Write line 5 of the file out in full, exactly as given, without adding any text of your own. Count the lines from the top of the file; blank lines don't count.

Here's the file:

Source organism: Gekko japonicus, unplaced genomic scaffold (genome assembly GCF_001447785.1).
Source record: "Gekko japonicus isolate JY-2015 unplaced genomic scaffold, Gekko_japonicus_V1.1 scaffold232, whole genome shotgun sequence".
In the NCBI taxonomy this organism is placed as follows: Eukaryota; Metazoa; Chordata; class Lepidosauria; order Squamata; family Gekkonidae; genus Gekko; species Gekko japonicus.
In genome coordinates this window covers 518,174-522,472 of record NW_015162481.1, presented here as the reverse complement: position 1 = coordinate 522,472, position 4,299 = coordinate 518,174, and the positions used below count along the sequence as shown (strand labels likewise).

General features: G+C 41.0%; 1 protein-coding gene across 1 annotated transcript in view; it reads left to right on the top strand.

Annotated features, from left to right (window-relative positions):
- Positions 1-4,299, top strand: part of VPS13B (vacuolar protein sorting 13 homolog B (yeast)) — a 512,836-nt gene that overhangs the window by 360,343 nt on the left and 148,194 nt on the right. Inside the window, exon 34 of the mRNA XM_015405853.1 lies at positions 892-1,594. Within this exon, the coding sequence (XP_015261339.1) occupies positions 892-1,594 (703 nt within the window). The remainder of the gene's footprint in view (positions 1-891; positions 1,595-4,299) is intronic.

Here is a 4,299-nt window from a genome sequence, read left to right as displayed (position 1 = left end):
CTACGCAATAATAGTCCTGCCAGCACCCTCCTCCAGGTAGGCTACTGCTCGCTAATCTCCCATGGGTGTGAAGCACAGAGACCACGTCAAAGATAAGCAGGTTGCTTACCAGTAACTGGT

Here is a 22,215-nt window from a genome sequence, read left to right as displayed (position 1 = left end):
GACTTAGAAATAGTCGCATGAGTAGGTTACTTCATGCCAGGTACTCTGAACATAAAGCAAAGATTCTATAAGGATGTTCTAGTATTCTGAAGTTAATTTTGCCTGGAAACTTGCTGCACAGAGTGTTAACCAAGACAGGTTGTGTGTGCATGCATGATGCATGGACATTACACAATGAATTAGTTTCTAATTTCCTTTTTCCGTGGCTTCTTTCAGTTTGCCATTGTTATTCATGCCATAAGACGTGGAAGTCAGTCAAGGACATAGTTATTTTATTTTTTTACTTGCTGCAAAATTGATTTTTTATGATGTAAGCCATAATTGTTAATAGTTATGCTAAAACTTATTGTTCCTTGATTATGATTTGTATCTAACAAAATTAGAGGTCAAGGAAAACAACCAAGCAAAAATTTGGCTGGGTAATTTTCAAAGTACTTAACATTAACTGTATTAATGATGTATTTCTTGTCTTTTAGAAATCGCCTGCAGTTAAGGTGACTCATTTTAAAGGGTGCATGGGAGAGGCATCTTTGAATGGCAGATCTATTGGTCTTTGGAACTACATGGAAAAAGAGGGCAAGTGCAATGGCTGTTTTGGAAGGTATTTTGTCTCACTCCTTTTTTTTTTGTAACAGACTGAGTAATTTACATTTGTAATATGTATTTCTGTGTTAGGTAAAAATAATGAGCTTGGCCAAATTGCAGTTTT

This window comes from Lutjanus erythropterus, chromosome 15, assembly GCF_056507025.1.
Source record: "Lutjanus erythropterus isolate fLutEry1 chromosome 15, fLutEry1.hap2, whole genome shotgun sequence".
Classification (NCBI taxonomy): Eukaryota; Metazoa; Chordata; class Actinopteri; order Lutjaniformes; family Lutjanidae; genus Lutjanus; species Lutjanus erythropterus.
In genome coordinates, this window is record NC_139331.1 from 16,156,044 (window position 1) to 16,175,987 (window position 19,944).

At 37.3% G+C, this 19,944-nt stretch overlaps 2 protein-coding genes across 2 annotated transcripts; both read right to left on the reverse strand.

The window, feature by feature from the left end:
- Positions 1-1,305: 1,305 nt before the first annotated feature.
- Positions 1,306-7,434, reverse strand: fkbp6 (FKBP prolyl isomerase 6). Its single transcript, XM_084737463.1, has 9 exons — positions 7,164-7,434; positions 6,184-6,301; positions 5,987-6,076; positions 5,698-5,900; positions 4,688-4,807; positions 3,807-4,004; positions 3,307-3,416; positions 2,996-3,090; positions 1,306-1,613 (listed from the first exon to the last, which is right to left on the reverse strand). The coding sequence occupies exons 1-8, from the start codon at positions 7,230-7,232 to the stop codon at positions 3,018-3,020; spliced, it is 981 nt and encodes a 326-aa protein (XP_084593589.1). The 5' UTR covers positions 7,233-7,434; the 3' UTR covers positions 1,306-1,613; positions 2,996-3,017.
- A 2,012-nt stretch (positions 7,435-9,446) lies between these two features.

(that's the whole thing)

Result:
General features: G+C 41.0%; 1 protein-coding gene across 1 annotated transcript in view; it reads left to right on the top strand.